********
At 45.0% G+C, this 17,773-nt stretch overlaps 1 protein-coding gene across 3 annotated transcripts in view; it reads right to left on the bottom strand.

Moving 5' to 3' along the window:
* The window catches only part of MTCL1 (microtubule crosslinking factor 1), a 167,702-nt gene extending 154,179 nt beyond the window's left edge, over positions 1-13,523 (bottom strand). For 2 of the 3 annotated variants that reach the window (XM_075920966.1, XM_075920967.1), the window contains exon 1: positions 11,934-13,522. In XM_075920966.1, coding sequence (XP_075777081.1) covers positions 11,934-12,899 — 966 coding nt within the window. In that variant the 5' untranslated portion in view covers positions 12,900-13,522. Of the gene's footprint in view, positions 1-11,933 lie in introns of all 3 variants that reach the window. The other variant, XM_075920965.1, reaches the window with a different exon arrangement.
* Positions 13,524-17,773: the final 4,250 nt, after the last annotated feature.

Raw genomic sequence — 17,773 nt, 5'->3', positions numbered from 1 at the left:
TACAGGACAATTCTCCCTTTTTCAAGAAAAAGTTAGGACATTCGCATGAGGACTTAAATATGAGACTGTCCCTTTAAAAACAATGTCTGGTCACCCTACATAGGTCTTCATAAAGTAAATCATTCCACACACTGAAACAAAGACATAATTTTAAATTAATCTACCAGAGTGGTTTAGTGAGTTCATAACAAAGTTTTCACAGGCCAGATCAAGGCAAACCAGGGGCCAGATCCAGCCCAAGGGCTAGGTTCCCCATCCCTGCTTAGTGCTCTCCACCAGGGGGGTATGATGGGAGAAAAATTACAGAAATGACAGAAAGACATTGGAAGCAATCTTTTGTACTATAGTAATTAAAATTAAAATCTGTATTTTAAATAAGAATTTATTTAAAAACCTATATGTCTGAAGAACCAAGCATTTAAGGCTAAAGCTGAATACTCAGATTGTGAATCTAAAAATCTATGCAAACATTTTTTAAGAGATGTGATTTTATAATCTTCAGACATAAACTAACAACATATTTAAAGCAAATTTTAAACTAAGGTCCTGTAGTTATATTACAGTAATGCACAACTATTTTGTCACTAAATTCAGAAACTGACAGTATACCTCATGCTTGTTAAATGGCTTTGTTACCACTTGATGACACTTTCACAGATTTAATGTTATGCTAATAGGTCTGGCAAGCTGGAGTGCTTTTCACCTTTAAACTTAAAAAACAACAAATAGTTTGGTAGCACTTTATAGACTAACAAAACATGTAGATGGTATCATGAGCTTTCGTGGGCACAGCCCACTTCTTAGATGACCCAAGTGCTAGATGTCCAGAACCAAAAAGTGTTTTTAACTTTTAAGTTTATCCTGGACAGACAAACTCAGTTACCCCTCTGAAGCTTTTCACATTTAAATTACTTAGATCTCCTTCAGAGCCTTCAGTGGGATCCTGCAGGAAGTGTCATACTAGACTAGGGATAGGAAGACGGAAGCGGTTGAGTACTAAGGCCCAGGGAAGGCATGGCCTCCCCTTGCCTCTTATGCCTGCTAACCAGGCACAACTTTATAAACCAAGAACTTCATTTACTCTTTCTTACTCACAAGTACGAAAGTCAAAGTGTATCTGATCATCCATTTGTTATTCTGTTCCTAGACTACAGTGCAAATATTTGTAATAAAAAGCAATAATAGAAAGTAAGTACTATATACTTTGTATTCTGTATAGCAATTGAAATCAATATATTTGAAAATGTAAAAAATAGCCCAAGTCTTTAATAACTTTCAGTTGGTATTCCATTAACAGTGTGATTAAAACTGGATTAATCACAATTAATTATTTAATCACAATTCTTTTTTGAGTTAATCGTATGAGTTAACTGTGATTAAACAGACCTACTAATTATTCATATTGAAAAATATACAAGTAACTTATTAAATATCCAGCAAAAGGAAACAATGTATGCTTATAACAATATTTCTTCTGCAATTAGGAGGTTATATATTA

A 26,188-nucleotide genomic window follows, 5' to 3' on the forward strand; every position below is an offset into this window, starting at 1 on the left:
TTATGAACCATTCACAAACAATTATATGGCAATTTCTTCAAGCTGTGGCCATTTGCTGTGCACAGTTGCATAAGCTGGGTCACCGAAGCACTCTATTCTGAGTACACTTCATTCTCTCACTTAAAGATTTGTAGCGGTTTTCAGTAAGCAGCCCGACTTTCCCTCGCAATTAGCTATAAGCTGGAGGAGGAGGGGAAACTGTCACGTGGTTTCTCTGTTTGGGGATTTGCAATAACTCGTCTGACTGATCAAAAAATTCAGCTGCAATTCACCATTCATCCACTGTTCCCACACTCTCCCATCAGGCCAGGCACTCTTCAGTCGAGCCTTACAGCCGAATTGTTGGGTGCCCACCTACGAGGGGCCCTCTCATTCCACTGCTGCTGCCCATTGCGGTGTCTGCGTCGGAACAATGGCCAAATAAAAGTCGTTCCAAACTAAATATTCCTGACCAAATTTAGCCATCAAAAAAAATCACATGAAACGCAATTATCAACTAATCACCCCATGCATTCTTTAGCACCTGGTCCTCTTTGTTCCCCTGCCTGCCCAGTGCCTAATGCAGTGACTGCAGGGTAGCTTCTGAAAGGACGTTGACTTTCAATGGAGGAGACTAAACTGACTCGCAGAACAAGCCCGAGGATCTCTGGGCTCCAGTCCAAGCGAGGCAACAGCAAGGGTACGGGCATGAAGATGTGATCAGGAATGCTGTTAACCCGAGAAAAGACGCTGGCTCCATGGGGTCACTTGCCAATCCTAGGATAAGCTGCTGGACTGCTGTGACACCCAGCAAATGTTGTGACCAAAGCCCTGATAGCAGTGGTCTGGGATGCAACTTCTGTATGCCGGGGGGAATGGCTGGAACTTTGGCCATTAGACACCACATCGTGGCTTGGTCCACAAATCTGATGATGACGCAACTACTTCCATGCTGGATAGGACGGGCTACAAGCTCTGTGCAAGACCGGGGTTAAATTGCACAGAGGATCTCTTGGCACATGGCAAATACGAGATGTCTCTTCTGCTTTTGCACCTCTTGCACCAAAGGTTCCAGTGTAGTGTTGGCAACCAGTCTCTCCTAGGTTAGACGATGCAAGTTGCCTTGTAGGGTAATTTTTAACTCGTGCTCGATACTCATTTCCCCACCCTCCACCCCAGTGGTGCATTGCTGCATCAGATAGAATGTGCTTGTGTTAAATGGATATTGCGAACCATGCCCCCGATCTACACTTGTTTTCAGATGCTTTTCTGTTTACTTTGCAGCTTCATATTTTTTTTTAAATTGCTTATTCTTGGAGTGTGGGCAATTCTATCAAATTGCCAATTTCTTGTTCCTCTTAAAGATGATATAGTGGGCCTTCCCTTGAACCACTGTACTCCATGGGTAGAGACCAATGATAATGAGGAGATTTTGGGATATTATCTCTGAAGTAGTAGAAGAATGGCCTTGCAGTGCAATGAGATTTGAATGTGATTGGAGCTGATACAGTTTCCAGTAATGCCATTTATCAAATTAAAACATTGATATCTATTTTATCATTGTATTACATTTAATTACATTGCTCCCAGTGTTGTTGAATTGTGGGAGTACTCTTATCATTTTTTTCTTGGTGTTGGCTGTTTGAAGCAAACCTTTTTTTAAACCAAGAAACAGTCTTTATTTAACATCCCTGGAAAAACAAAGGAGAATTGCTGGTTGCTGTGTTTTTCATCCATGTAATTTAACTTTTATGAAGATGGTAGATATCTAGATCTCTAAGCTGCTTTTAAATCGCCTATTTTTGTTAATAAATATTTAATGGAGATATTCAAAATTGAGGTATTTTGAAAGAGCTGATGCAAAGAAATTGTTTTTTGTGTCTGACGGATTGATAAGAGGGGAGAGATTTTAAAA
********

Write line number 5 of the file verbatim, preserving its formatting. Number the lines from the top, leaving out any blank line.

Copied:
Raw genomic sequence — 17,773 nt, 5'->3', positions numbered from 1 at the left: